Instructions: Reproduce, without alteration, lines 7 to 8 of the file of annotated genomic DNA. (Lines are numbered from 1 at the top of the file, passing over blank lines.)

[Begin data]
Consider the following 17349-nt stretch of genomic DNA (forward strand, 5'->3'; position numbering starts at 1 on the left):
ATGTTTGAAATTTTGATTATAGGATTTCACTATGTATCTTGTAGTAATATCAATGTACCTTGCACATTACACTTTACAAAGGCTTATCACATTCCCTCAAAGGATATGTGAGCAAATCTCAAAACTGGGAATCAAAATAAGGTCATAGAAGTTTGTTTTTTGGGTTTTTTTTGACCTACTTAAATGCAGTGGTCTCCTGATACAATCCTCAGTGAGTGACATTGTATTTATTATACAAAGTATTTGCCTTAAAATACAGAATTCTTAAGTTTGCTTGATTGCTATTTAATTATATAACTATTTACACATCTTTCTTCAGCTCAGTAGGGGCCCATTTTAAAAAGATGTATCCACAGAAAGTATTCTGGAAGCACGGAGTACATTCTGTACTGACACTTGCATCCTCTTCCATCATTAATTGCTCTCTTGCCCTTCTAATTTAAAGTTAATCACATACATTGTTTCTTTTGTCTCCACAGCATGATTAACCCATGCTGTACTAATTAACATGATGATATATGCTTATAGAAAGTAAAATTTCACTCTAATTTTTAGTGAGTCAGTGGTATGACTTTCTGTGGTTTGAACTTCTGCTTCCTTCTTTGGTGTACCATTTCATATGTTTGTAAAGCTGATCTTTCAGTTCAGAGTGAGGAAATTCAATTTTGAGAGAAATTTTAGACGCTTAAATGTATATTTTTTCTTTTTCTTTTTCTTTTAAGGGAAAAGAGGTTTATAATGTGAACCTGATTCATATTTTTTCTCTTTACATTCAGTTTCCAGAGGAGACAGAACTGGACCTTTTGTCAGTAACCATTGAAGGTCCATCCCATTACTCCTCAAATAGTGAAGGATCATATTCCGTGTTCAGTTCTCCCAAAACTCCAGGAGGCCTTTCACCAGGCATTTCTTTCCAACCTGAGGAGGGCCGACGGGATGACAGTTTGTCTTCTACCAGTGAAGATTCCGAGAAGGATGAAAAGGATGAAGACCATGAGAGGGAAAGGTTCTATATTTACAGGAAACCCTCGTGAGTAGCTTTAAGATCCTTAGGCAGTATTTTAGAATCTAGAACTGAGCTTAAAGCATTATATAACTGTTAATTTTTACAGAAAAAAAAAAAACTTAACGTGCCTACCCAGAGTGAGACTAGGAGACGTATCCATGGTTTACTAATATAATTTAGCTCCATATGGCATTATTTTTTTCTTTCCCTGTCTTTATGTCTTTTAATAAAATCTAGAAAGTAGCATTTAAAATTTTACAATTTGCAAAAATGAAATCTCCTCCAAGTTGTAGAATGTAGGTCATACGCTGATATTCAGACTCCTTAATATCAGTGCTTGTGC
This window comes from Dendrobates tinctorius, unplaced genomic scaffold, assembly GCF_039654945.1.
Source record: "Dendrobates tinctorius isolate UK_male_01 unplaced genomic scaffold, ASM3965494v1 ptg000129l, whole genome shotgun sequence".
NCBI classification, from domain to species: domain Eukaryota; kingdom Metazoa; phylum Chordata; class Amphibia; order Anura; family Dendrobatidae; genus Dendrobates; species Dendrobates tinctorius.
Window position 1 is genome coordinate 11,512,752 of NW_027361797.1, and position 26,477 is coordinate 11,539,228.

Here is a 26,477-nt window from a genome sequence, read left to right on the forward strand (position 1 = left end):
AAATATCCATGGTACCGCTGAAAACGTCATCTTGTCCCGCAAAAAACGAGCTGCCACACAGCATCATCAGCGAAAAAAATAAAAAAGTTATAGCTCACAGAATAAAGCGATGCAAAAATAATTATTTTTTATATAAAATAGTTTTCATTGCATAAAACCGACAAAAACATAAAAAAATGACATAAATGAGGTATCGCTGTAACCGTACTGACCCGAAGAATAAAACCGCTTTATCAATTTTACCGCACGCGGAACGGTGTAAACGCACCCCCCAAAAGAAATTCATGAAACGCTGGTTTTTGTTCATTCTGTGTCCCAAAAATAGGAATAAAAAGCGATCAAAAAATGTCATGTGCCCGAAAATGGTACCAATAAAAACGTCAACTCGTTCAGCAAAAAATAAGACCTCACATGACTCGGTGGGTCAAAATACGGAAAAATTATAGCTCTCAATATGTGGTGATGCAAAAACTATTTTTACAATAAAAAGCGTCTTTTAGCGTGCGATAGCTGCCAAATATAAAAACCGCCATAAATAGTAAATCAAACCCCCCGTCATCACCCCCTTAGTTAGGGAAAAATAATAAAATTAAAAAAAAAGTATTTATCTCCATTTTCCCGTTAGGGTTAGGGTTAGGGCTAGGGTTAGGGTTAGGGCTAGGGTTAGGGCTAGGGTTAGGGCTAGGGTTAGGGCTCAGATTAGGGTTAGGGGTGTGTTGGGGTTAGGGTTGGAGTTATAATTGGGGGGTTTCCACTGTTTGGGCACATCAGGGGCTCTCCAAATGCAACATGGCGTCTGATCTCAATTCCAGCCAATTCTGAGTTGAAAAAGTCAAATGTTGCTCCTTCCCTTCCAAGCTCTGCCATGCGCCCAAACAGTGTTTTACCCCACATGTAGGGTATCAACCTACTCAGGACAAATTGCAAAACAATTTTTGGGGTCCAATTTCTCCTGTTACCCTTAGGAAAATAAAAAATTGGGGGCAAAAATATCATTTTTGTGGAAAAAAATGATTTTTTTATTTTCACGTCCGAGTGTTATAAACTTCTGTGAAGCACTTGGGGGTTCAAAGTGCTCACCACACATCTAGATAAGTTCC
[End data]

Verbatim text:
Here is a 26,477-nt window from a genome sequence, read left to right on the forward strand (position 1 = left end):
AAATATCCATGGTACCGCTGAAAACGTCATCTTGTCCCGCAAAAAACGAGCTGCCACACAGCATCATCAGCGAAAAAAATAAAAAAGTTATAGCTCACAGAATAAAGCGATGCAAAAATAATTATTTTTTATATAAAATAGTTTTCATTGCATAAAACCGACAAAAACATAAAAAAATGACATAAATGAGGTATCGCTGTAACCGTACTGACCCGAAGAATAAAACCGCTTTATCAATTTTACCGCACGCGGAACGGTGTAAACGCACCCCCCAAAAGAAATTCATGAAACGCTGGTTTTTGTTCATTCTGTGTCCCAAAAATAGGAATAAAAAGCGATCAAAAAATGTCATGTGCCCGAAAATGGTACCAATAAAAACGTCAACTCGTTCAGCAAAAAATAAGACCTCACATGACTCGGTGGGTCAAAATACGGAAAAATTATAGCTCTCAATATGTGGTGATGCAAAAACTATTTTTACAATAAAAAGCGTCTTTTAGCGTGCGATAGCTGCCAAATATAAAAACCGCCATAAATAGTAAATCAAACCCCCCGTCATCACCCCCTTAGTTAGGGAAAAATAATAAAATTAAAAAAAAAGTATTTATCTCCATTTTCCCGTTAGGGTTAGGGTTAGGGCTAGGGTTAGGGTTAGGGCTAGGGTTAGGGCTAGGGTTAGGGCTAGGGTTAGGGCTCAGATTAGGGTTAGGGGTGTGTTGGGGTTAGGGTTGGAGTTATAATTGGGGGGTTTCCACTGTTTGGGCACATCAGGGGCTCTCCAAATGCAACATGGCGTCTGATCTCAATTCCAGCCAATTCTGAGTTGAAAAAGTCAAATGTTGCTCCTTCCCTTCCAAGCTCTGCCATGCGCCCAAACAGTGTTTTACCCCACATGTAGGGTATCAACCTACTCAGGACAAATTGCAAAACAATTTTTGGGGTCCAATTTCTCCTGTTACCCTTAGGAAAATAAAAAATTGGGGGCAAAAATATCATTTTTGTGGAAAAAAATGATTTTTTTATTTTCACGTCCGAGTGTTATAAACTTCTGTGAAGCACTTGGGGGTTCAAAGTGCTCACCACACATCTAGATAAGTTCC